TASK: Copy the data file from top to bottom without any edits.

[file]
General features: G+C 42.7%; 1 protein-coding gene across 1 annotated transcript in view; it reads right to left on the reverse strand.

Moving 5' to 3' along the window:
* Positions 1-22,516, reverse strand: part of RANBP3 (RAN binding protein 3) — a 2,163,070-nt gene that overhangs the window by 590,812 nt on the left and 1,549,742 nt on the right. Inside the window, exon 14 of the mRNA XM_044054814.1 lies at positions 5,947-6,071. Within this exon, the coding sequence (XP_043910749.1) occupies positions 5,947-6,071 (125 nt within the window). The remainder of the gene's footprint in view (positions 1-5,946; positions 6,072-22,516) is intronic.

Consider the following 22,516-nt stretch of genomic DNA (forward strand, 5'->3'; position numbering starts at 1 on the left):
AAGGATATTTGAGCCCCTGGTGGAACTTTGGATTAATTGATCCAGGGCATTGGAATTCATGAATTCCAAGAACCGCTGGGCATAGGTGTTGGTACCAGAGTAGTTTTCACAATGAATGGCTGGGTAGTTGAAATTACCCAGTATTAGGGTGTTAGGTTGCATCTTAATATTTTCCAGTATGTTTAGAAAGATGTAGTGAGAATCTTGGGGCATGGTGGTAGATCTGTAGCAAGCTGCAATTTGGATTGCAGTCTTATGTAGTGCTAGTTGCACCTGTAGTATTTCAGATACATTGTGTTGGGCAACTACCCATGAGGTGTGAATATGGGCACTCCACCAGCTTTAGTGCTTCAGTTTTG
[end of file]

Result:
General features: G+C 42.7%; 1 protein-coding gene across 1 annotated transcript in view; it reads right to left on the reverse strand.

Moving 5' to 3' along the window:
* Positions 1-22,516, reverse strand: part of RANBP3 (RAN binding protein 3) — a 2,163,070-nt gene that overhangs the window by 590,812 nt on the left and 1,549,742 nt on the right. Inside the window, exon 14 of the mRNA XM_044054814.1 lies at positions 5,947-6,071. Within this exon, the coding sequence (XP_043910749.1) occupies positions 5,947-6,071 (125 nt within the window). The remainder of the gene's footprint in view (positions 1-5,946; positions 6,072-22,516) is intronic.

Consider the following 22,516-nt stretch of genomic DNA (forward strand, 5'->3'; position numbering starts at 1 on the left):
AAGGATATTTGAGCCCCTGGTGGAACTTTGGATTAATTGATCCAGGGCATTGGAATTCATGAATTCCAAGAACCGCTGGGCATAGGTGTTGGTACCAGAGTAGTTTTCACAATGAATGGCTGGGTAGTTGAAATTACCCAGTATTAGGGTGTTAGGTTGCATCTTAATATTTTCCAGTATGTTTAGAAAGATGTAGTGAGAATCTTGGGGCATGGTGGTAGATCTGTAGCAAGCTGCAATTTGGATTGCAGTCTTATGTAGTGCTAGTTGCACCTGTAGTATTTCAGATACATTGTGTTGGGCAACTACCCATGAGGTGTGAATATGGGCACTCCACCAGCTTTAGTGCTTCAGTTTTG